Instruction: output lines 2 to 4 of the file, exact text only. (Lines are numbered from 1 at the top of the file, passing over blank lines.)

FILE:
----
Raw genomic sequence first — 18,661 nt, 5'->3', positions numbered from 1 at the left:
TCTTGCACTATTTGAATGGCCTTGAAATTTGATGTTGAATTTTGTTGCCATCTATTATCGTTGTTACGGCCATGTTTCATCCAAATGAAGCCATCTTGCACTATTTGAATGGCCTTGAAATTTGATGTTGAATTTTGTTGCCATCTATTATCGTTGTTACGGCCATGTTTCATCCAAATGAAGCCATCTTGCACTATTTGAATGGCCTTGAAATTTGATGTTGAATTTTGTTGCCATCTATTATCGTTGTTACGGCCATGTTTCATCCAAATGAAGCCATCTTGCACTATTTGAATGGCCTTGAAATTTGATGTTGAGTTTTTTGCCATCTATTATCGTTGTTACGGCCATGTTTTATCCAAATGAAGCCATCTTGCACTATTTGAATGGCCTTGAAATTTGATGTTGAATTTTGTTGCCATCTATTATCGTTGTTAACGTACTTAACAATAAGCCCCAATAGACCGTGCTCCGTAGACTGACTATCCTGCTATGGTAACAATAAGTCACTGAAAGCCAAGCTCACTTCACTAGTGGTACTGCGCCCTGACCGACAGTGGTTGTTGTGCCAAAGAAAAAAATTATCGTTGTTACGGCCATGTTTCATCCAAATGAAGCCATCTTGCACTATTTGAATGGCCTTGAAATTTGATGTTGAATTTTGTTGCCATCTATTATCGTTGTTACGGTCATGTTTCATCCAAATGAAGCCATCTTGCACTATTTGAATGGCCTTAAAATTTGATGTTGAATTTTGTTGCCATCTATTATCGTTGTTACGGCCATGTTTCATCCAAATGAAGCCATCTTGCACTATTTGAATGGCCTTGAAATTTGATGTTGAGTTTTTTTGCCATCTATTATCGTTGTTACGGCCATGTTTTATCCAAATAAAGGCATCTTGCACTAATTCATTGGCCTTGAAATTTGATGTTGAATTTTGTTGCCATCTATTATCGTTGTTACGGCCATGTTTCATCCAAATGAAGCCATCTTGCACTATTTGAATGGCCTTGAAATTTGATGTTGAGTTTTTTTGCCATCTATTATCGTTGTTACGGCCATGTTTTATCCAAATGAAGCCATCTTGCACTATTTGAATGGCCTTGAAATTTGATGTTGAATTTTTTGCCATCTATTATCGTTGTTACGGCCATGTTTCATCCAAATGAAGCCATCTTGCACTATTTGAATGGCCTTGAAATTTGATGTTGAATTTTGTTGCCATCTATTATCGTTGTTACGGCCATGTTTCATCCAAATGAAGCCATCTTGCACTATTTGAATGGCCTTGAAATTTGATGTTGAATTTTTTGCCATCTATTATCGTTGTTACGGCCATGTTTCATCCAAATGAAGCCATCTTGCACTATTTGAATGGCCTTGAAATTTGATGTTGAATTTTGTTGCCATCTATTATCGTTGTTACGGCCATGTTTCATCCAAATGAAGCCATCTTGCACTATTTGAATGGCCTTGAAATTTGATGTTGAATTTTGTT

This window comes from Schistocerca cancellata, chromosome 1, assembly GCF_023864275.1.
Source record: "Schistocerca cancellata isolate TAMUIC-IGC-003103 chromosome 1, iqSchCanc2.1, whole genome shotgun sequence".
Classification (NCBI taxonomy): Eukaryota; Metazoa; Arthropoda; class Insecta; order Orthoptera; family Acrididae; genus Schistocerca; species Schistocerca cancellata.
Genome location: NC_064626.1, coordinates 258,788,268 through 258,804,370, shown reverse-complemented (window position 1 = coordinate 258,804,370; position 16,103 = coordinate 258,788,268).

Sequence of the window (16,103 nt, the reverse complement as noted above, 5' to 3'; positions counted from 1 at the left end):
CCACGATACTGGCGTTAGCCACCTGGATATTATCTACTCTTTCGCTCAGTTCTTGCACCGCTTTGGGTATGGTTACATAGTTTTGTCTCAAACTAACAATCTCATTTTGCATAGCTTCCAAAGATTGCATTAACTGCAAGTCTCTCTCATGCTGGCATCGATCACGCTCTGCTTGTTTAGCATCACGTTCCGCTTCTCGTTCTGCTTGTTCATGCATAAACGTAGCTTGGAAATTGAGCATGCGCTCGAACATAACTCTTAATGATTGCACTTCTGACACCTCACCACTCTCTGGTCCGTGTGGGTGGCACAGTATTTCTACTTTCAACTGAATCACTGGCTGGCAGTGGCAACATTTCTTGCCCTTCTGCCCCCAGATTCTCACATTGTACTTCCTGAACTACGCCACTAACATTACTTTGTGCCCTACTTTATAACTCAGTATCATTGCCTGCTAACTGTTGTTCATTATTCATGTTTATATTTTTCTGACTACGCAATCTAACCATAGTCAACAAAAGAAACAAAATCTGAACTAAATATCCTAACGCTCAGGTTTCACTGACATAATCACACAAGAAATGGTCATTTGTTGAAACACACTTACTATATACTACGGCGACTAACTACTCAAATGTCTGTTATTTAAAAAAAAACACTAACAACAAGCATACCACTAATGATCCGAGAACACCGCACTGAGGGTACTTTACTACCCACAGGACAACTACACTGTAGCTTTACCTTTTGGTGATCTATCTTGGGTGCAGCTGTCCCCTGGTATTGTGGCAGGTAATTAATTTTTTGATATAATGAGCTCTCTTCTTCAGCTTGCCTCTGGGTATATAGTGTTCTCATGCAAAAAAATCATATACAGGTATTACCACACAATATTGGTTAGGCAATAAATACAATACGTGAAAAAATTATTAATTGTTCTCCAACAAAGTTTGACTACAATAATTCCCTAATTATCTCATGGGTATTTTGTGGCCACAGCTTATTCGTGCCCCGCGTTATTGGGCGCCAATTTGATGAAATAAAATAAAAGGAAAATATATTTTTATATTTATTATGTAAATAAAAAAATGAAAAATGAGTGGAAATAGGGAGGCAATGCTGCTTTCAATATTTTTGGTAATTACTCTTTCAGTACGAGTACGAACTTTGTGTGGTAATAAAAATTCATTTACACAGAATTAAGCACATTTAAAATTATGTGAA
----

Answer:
TCTTGCACTATTTGAATGGCCTTGAAATTTGATGTTGAATTTTGTTGCCATCTATTATCGTTGTTACGGCCATGTTTCATCCAAATGAAGCCATCTTGCACTATTTGAATGGCCTTGAAATTTGATGTTGAATTTTGTTGCCATCTATTATCGTTGTTACGGCCATGTTTCATCCAAATGAAGCCATCTTGCACTATTTGAATGGCCTTGAAATTTGATGTTGAATTTTGTTGCCATCTATTATCGTTGTTACGGCCATGTTTCATCCAAATGAAGCCATCTTGCACTATTTGAATGGCCTTGAAATTTGATGTTGAGTTTTTTGCCATCTATTATCGTTGTTACGGCCATGTTTTATCCAAATGAAGCCATCTTGCACTATTTGAATGGCCTTGAAATTTGATGTTGAATTTTGTTGCCATCTATTATCGTTGTTAACGTACTTAACAATAAGCCCCAATAGACCGTGCTCCGTAGACTGACTATCCTGCTATGGTAACAATAAGTCACTGAAAGCCAAGCTCACTTCACTAGTGGTACTGCGCCCTGACCGACAGTGGTTGTTGTGCCAAAGAAAAAAATTATCGTTGTTACGGCCATGTTTCATCCAAATGAAGCCATCTTGCACTATTTGAATGGCCTTGAAATTTGATGTTGAATTTTGTTGCCATCTATTATCGTTGTTACGGTCATGTTTCATCCAAATGAAGCCATCTTGCACTATTTGAATGGCCTTAAAATTTGATGTTGAATTTTGTTGCCATCTATTATCGTTGTTACGGCCATGTTTCATCCAAATGAAGCCATCTTGCACTATTTGAATGGCCTTGAAATTTGATGTTGAGTTTTTTTGCCATCTATTATCGTTGTTACGGCCATGTTTTATCCAAATAAAGGCATCTTGCACTAATTCATTGGCCTTGAAATTTGATGTTGAATTTTGTTGCCATCTATTATCGTTGTTACGGCCATGTTTCATCCAAATGAAGCCATCTTGCACTATTTGAATGGCCTTGAAATTTGATGTTGAGTTTTTTTGCCATCTATTATCGTTGTTACGGCCATGTTTTATCCAAATGAAGCCATCTTGCACTATTTGAATGGCCTTGAAATTTGATGTTGAATTTTTTGCCATCTATTATCGTTGTTACGGCCATGTTTCATCCAAATGAAGCCATCTTGCACTATTTGAATGGCCTTGAAATTTGATGTTGAATTTTGTTGCCATCTATTATCGTTGTTACGGCCATGTTTCATCCAAATGAAGCCATCTTGCACTATTTGAATGGCCTTGAAATTTGATGTTGAATTTTTTGCCATCTATTATCGTTGTTACGGCCATGTTTCATCCAAATGAAGCCATCTTGCACTATTTGAATGGCCTTGAAATTTGATGTTGAATTTTGTTGCCATCTATTATCGTTGTTACGGCCATGTTTCATCCAAATGAAGCCATCTTGCACTATTTGAATGGCCTTGAAATTTGATGTTGAATTTTGTT

This window comes from Schistocerca cancellata, chromosome 1, assembly GCF_023864275.1.
Source record: "Schistocerca cancellata isolate TAMUIC-IGC-003103 chromosome 1, iqSchCanc2.1, whole genome shotgun sequence".